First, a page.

Dirty secret No. 4 in Obamacare
Dirty secret No. 4 in Obamacare
Flying under the radar this past week was a new government report that forecasts that the national debt will double over the next decade. The White House has projected a cumulative $9 trillion deficit between 2010 and 2019, while the Congressional Budget Office estimates a more optimistic $7.1 trillion, based upon the expiration of Bush tax cuts. What this means is that Washington’s out-of-control spending likely will turn the nation’s already-staggering $11 trillion in debt into an astronomical $20 trillion. But there are at least two ginormous expenses that are excluded in these projections. First, the projections from both the White House and CBO incorporate their belief that the deficit will decline quickly over the next three years, as they assume fewer bailouts are needed and the economy will grow rapidly. But isn’t there also the real possibility that the economy will not recover as quickly as they hope? Every additional bailout or stimulus (large or small) and every margin of error in their three-year prospective climb out of the economic pit will inflate our nation’s debt balloon even more. The second expense is far less speculative — and it has to do with about a fourth of America.
The 72 million baby boomers (people born in America from 1946 to 1964), members of the largest generation America has produced, are going into retirement over the next two decades and will face the golden years of declining health and rising medical costs. Under current law, if the government were to add the projected baby boomer costs of Medicare and Social Security to its debt tab, it would send deficit projections into the abyss. Here’s the primary problem. Medicare is bankrupt. Medicaid is bankrupt. And Social Security is bankrupt. Though boomers have paid into these programs viatheir taxes for decades, there are not enough benefits to offer themnow — and even less in the future. The problem is compounded when oneunderstands that the number of people in the United States who are 65or older is expected to double by 2030, and so is the amount expectedto fund their retirement and health care in their twilight years, whichrelatively few are prepared to handle themselves. So what isthe US government to do, especially when it already is projected tohave $20 trillion worth of debt in 2019? (Let alone what it will be in2030!) That reform is needed in health care is not a question, mostlybecause Americans are being raped by the insurance companies. ButObamacare in its present form is not the answer, because itprogressively would cut (yes, cut) the care for baby boomers in thefuture, if not through the reductions and costs of private options thenthrough the mandatory benefit cuts the government would have to make inSocial Security and Obamacare (formerly Medicare). Think about it. Ifgovernment can’t handle the costs of the elderly now in retirement viaits Medicare and Social Security programs, do we really expect theywill offer the baby boomers better (and more costly) benefits in thefuture? According to a CBO report called “Baby Boomers’ RetirementProspects”: “Present trends are unlikely to persist indefinitely,however, because total payments to retirees are expected to grow muchfaster under current law than either the total incomes of workers whopay Social Security and Medicare taxes or the revenues earmarked forthose programs. That widening gap will place increasing stress on bothprograms. Narrowing the gap could involve slowing the future growth ofbenefits.” Notice the words “under current law” and “slowingthe future growth of benefits”? That is key. The only way around thisfuture financial dilemma (according to this administration, at least)is to change “current law” and to “slow” or lower the benefits for babyboomers. That new law (or basic legislation upon which such changes canbe amended) is Obamacare. Look closely at the politicalprescription from the CBO’s same boomer report: “The extent to whichbaby boomers are providing for their own retirement — and have time to react to policy changes [emphasisadded] — is thus an important consideration in evaluating proposals toreform the Social Security and Medicare programs.” The onlyway the boomers will “have time to react to policy changes” is if theyare enacted before they go into retirement! (Are you catching anotherreason for the White House’s rush to pass this legislation?!) This isdirty secret No. 4 in Obamacare that our government isn’t telling you:Obamacare ultimately is designed to force retiring baby boomers into amuch cheaper version of socialized medicine than Medicare, whichalready is being positioned to be cut to the tune of $500 billion.Obamacare is not merely about reforming health care to aid 47 millionAmericans who are uninsured. It is about reforming “current law” to ax72 million retiring Americans, whom the government can’t afford tosupport over the next two decades.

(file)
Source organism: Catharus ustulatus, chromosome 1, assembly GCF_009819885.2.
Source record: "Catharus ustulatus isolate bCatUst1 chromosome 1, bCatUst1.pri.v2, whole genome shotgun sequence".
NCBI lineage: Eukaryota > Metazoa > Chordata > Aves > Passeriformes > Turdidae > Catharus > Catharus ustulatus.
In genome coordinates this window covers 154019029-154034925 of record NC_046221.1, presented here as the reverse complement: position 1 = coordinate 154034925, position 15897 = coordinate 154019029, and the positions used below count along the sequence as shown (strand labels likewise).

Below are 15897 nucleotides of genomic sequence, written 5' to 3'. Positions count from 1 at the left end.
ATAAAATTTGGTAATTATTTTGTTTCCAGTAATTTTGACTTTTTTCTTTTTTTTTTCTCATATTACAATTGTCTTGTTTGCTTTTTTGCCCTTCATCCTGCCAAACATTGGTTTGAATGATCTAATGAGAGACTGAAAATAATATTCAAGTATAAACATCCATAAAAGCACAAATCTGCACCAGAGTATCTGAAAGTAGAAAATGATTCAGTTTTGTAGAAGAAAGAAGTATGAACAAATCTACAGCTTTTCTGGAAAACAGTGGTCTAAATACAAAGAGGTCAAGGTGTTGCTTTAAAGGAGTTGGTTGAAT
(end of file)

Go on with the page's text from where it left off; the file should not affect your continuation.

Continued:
Copyright 2009 Chuck Norris Distributed by Creators.Com